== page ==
2018 New Rods


(Jeff Roberts) #1

Just wanted to start a thread about the newest rods coming to market and everyone’s thoughts. So far I have come across the new Shimano stuff including; Pack Tenkara ZW, Maystone NW, and a new beginner rod package the Tenkara BB kit. Tenryu has come in strong with an amazingly beautiful Furaibo TF39 Betchou limited edition rod. Chris at Tenkarabum is taking reservations for the lucky few you may get one. I have been trying my hardest to justify why I “NEED” it. Hahaha. Any others ? Post your thoughts. I have posted my initial thoughts of the Pack Tenkara in the Rod section. Check it out.


(Adam Trahan) #2

I quit fly fishing because I got caught up in the consumerism in it. Having the newest and best rod, reel, fly line and exotic destination.

Now this is creeping (flying) into tenkara. I started tenkara because of the minimalism. I was headed that way when I started tenkara.

But I think I am confused, capitalism and consumerism run hand in hand.

I know that my tenkara will not improve because of the latest and greatest rod. It just won’t. What makes me better is fishing the rods that I have now, there is far more performance in them that what my skill is pulling out of them. The performance in a new rod? Is it really better than what I have now? Will I become better?

Tenryu makes excellent rods. I really like them. Will that new rod be that much better?

I would like to own one, I don’t break rods, it would be sweet, yeah!

But I’m not going to buy it.

That pull, I’m not going there, it’s the wrong thing for me.

Don’t be like me, be like you.

I’m going to continue to do what I do and fish the rods I have, get more familiar with them. Continue to learn with them.

I want to get better at the skill, not the equipment.

If you an buy one of the new rods, you should if you want to. Don’t listen to me, listen to yourself, do your own thing. If you aren’t, you are a follower.

I am interested in your experiences with new rods.

There are some people that I know have been consumers, buying new rods and a lot of them for years, listening to them tell us how much better these new rods are. Gees, these guys have gotten so much better at their tenkara…


(Rob) #3

I agree with Adam on this topic. I definitely like the new Shimano that Tom Davis recently reviewed and I am a fan of the Tenryu TF39TA. As a matter of fact, I would like to own one. The cost of the rod is not stopping me from purchasing one but the question to myself is, do I really need one? I can effectively catch fish on all of the rods I currently own and my skills are at a point in which I can cast with level, furled or hybrids lines of my choosing depending on conditions. . So will that new rod increase my enjoyment of the sport or will it be merely for reasons of aesthetics? I would have to conclude that the rod would not increase my appreciation of the sport because of it’s fish catching performance. Now there is a versatility aspect of this rod in the fact that it zooms and it collapses very compactly. That in itself is not enough for me to buy one. I have other zoom rods which behave quite admirably despite the fact that they don’t collapse quite as small as the TF39TA.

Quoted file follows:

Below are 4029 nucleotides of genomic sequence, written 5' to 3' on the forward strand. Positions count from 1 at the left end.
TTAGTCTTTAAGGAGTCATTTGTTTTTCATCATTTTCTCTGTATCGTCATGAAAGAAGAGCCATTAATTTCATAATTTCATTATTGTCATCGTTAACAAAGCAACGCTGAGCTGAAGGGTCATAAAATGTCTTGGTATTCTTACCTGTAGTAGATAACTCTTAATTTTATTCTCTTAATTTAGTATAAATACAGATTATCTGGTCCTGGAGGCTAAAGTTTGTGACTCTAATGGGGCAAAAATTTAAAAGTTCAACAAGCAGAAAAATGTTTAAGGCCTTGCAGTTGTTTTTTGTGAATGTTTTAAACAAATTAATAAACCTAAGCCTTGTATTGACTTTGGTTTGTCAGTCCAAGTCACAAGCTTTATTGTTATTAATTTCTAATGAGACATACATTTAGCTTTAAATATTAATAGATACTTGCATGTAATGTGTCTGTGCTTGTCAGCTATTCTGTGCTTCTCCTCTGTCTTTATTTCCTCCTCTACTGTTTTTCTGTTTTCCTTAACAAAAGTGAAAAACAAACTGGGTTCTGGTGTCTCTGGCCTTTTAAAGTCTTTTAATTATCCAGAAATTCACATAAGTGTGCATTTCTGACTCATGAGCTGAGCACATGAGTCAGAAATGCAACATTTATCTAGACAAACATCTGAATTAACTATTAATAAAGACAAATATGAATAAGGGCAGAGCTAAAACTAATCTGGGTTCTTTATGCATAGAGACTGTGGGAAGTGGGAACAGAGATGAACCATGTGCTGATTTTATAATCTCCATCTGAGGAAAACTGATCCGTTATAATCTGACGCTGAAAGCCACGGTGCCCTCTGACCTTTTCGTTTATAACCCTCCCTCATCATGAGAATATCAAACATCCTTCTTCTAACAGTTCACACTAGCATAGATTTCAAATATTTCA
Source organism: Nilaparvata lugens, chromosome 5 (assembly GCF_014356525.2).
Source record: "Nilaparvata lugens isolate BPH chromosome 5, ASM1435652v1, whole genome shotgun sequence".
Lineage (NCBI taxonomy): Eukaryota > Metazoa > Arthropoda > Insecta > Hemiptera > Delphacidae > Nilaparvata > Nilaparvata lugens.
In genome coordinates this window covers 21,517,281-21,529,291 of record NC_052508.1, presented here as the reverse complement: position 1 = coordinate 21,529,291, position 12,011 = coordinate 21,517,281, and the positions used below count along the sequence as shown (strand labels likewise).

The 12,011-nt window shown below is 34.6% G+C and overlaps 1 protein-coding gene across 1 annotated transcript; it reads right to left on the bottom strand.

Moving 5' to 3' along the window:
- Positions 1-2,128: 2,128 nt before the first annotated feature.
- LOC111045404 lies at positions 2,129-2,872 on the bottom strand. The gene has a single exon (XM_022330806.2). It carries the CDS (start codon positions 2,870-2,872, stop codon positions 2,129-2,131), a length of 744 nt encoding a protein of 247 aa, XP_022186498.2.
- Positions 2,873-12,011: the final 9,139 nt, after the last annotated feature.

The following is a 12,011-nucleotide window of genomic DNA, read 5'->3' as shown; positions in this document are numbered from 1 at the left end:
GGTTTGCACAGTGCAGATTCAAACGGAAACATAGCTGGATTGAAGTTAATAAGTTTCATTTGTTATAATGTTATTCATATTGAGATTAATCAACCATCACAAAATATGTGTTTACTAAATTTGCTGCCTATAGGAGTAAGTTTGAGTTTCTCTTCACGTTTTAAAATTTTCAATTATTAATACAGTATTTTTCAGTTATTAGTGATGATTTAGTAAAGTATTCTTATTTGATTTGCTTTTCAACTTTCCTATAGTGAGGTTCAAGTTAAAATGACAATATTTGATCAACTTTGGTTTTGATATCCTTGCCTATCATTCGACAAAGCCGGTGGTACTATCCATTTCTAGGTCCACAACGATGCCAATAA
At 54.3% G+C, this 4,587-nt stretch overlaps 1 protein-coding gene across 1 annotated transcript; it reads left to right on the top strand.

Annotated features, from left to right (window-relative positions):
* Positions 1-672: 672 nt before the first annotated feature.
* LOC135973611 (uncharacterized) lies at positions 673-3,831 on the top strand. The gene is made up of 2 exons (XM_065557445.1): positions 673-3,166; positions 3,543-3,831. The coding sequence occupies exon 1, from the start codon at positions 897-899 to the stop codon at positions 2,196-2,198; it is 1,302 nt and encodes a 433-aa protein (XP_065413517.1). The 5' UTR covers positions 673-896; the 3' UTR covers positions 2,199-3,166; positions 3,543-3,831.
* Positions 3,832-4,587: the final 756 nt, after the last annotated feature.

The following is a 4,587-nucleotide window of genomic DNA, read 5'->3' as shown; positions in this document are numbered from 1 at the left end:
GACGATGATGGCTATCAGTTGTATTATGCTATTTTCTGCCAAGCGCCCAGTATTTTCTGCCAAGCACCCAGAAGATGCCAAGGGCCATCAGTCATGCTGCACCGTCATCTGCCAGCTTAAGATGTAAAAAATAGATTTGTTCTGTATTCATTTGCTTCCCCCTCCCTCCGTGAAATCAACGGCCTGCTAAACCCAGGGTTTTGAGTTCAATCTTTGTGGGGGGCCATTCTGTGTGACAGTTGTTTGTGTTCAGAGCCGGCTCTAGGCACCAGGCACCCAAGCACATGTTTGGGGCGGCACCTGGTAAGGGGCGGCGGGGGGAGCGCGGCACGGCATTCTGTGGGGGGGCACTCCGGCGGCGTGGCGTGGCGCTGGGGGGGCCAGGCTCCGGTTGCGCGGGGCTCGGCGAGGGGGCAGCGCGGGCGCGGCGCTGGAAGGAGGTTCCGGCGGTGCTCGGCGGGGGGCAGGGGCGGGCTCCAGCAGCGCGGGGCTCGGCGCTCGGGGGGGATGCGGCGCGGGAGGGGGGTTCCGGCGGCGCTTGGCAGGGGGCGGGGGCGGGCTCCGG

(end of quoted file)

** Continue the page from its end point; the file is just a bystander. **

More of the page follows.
For now I think i will continue fishing, with great success, using my current rod quiver and not make any additions to it. I might have room for one more, however, the original TUSA Ebisu. I’ve watched a few pop up here and there for sale but was too slow on the “purchase button.”


(David Walker) #4

A high quality rod is more fun to cast, and to fish with than a poor quality rod. It’s worth upgrading if you have a low quality rod. A low quality rod may limit the growth of your skills. [Or otoh, a higher quality rod may let you make better cast with poor casting technique, while with a poor quality rod you will have to improve your casting technique in an effort to make a decent cast]. Yes I believe high quality rods are easier to cast well than poor quality rods.

A new different rod may be worth purchasing to get a rod that has different casting characteristics. For example. I believe, Nissin rods designed on the recommendations of Hiromichi Fuji cast differently from an Oni rod, which cast differently from a Shimano rod designed to please Dr Ishigaki, and they are different from a TUSA rod. With experience you might prefer a rod that more closely matches the casting style you prefer. Or maybe you’d just like a selection of rods that cast differently. Who wants to eat the same meal everyday?

A new rod probably wont increase your skill at catching fish. Maybe only if your present rod gives you poor hook sets. Just increase your pleasure using them. A high end rod might improve your casting / fishing only after you’ve developed your casting techniques to a very high level when you might be able to take advantage of subtle differences in the rod’s characteristics. My skill level is a long way from reaching the limits of the rods I have. Maybe the best way to increase your skill with a rod is to stick with the one you have, assuming it is a good quality rod, and continuously trying to push the limits of your skill and the rod’s characteristics? One rod many kebari might be a better motto. Along with learning where the fish are and what do they want.